Microscale LEGO builds can either be the most beautiful or the wonkiest creations out there. Builder Gilles de Crombrugghe pulled all the stops when it came to creating this gorgeous jungle temple scene, from nice piece usage to clever techniques. The choices he made helped create an engrossing, detailed, and realistic scene that feels like an Indiana Jones version of Polly Pocket. Opposing orientations for bricks help create the smooth blue outline of the pool of water. Headlight bricks in the base help attach the waterfalls which cascade serenely to clouds of mist made of ice cream and popcorn pieces. Brown Technic chainlinks make for a wonderful rope bridge with plenty of rickety slack. Steep, stony islands of meticulously sculpted slopes and modified tiles rise from the water, isolating the long-forgotten sacred grounds. At least, until the research team found their way there.
I always say it, there are just not enough Stargate builds out there. That seems to be changing more and more, as seen here with this vignette by Builder Douglas Hughes. Somewhat of a double hitter for references, this model follows in the style of our 2021 Creation of the Year with its own distinct character. Capturing some Stargate history, Douglas imagined the false god moving into his new apartments. A Cheops class warship shoots a matter stream down into the Great Pyramids of Giza as the sun sets behind it, the Nile alight with a red glare. Clever building techniques and color-blocking create a gradient that effectively emulates the dulling brightness of the setting sun. The use of black bricks for the pyramids and ship is a great way to achieve the silhouette effect. The translucent red river is my favorite part though, as it’s a perfect way to capture the depth of field with an added layer of realism.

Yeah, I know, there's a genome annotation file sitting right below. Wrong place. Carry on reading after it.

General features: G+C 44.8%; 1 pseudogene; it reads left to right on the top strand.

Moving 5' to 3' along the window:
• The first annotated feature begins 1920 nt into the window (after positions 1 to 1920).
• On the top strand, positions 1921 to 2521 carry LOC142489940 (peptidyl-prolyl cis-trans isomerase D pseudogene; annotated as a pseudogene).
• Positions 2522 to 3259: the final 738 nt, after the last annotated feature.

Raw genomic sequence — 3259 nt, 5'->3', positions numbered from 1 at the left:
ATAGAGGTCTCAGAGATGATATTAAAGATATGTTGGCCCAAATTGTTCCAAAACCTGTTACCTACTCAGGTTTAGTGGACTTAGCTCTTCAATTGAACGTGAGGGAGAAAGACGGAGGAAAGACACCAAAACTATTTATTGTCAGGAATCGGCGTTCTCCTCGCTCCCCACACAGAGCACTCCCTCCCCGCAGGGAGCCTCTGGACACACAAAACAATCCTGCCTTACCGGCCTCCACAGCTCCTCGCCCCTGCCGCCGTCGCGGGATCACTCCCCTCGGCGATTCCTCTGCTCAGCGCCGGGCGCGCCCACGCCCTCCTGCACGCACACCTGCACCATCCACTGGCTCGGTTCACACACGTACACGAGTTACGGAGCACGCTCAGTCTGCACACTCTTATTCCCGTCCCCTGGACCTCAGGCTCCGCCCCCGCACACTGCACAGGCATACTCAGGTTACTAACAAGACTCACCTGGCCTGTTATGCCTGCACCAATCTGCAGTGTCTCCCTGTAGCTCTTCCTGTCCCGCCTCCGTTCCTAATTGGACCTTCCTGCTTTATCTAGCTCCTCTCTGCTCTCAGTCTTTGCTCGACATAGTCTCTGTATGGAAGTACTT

This is a great example of the power models like this have and Douglas did a fantastic job with its color and layout. Maybe 2022 will bring us more of these delightful vignettes in addition to more Stargate love. Whatever it brings, I hope its not a bunch of Goa’uld in a Cheops.
There’s a definite art to building ruins out of LEGO bricks. They aren’t the best medium for it, quite frankly, since the plastic is usually (unless they’re old and much loved) bright and shiny, the edges crisp and square. And ruins are usually dull, dirty, and broken apart. There’s a tendency to try to over-do it and add studs everywhere, or round elements, or a bunch of different colors, and the shape often gets lost in the busy clutter that the build ends up being. But in the hands of an eminently talented builder like Josiah Durand (a.k.a W. Navarre), ruins can be a glorious thing, awe-inspiring just like the real thing in the jungles of the Yucatan. This one is not any one in particular, but the Mayan ruins at Tikal and the Aztec ones at Tenochtitlan served as inspirations.
The steps are excellent with their grille-brick texture, and the mix of smooth surfaces and studs is just right. There are many colors, but the muted earth tones all work together, and even match the printing next to the steps. The skulls give it the grim ambiance associated with the human sacrifices performed at many such sites, and the tiny statuettes give it some scale. And the lighting is perfect on this one, with slightly overcast South American sky giving it a real-world vibe. It looks almost like the real thing! Now that is the mark of some good LEGO ruin building. Take notes, aspiring builders!